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Millennium Post

Momentous feat, now bury hatchet

Finally, after almost four and a half decades of trying to get bring in transparency in our legislature and executive divisions, India has managed to pass the Lokpal and Lokayukta Bill in both the houses of Parliament. This after eight unsuccessful attempts since 1966 – when the Moraji Desai-led First Administrative Reforms Commission broached the idea of setting up a civic ombudsman at centre and the states to look into corruption allegations against public functionaries, especially bureaucrats and members of legislative assemblies and Parliament – is indeed a time for celebration, particularly at a time when the political and bureaucratic apparatus is crumbling under the unbearable weight of rampant corruption in every sphere. The Lokpal Bill, which was passed with amendments, was given the final push by the Gandhian Anna Hazare, whose nine-day fast at Ralegaon Siddhi was the final straw that the Congress vice-president Rahul Gandhi clutched on to to refloat the Bill with an urgency and bring it in the winter session of Parliament. That it was welcomed by leader of opposition Sushma Swaraj, even though MPs from regional dispensations like Samajwadi Party and Shiv Sena staged a walkout in protest, obviously meant that the Congress-led UPA is falling back on measures that it hopes would attach its name to landmark rulings, if not guarantee a victory in the next Lok Sabha elections scheduled in May 2014. However, as the UPA puts it, the Lokpal Bill could only work in unison with other anti-graft legislations, which it hopes to bring in this session, as a part of a ‘comprehensive anti-corruption framework’, a feat that might as well be difficult to pull off. Although, it was the Congress-led UPA that brought in the watershed Right to Information (RTI) Act in 2005, it took eight long years to deliver the next in line, which was the Lokpal Bill. Even now, unless the six pending draft legislations are given the green signal, such as Prevention of Corruption amendment, right to citizens for time-bound delivery of goods and services, public procurement, foreign bribery, judicial accountability and the whistleblowers bills, the Lokpal and Lokayukta Act will prove to be rather inadequate in curbing corruption and fraudulence in executions of public functions.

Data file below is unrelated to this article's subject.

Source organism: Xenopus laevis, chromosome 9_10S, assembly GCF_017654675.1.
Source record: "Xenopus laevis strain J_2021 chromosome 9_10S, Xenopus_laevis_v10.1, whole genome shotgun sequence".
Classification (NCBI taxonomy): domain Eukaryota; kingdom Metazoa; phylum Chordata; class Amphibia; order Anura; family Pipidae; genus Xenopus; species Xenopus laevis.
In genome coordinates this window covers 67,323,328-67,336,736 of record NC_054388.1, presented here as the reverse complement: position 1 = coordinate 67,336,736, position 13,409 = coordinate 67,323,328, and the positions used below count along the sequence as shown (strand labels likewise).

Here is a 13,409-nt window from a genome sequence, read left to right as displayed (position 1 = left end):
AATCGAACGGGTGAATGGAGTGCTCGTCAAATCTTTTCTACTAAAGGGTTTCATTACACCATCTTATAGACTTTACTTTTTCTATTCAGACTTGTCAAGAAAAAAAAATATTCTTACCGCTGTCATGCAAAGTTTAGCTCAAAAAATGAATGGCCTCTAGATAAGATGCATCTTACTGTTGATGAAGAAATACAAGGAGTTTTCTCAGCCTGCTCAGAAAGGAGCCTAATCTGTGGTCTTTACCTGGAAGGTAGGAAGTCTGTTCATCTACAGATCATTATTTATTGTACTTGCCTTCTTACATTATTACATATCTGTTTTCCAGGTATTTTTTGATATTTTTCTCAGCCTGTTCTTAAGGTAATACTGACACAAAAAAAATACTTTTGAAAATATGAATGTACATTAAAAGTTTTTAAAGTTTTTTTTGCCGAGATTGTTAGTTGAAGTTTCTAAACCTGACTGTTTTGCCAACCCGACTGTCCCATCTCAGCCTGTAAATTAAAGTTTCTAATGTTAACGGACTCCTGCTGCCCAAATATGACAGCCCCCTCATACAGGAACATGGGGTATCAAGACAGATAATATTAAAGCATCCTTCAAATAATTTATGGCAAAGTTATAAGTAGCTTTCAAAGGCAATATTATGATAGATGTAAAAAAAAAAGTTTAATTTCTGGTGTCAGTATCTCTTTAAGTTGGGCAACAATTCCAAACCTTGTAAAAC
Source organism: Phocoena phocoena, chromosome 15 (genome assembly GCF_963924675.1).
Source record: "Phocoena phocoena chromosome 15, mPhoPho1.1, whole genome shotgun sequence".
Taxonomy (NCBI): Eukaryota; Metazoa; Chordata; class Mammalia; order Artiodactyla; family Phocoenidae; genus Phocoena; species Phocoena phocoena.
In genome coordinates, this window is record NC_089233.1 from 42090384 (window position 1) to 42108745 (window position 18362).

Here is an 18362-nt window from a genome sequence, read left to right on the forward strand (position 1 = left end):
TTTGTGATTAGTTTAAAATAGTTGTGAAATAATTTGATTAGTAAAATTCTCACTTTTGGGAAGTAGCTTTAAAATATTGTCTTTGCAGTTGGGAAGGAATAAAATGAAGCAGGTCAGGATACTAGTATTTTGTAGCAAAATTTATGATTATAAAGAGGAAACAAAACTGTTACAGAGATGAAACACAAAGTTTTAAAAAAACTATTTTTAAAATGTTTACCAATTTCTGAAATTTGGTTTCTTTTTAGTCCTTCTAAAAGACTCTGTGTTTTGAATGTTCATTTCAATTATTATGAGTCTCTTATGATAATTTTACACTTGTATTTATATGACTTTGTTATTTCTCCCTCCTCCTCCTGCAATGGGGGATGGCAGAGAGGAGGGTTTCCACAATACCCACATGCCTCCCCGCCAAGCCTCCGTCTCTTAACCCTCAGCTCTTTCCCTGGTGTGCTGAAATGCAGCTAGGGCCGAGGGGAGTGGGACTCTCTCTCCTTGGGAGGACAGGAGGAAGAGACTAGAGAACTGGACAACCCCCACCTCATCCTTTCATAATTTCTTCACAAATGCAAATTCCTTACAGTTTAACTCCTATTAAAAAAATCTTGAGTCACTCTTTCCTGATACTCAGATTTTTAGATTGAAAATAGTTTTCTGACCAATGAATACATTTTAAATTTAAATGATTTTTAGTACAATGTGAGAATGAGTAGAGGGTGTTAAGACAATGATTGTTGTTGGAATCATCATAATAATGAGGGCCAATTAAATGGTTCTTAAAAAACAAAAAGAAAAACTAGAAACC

However, what comes across as a bitterly ironical development is the fact that Arvind Kejriwal and his Aam Aadmi Party – which were fundamental in re-injecting life into the Jan Lokpal movement that had been gathering dust for years – have been cut off from the Bill’s final moments of glory. Kejriwal and his band of activists turned the anti-corruption movement into a national issue, and with Anna Hazare as the face of the uprising, have now been sidelined, with the Congress, against which the anti-graft movement was primarily directed, taking credit for passing the Bill. It is pathetic that political contingencies have pushed Kejriwal and Hazare apart from each other, with the latter more embroiled in furthering his political presence and influence and, and the former resolutely expressing his opposition to the much diluted bill until it was passed, contending that it was severely inadequate to deal with the entrenched corruption. It is unfortunate that the political fraternity prefers to indulge in games of moral one-upmanship and attempts to outplay one another even at a time when the nation has clearly expressed its absolute disgust with such myopic strategies to ensure political relevance and longevity.
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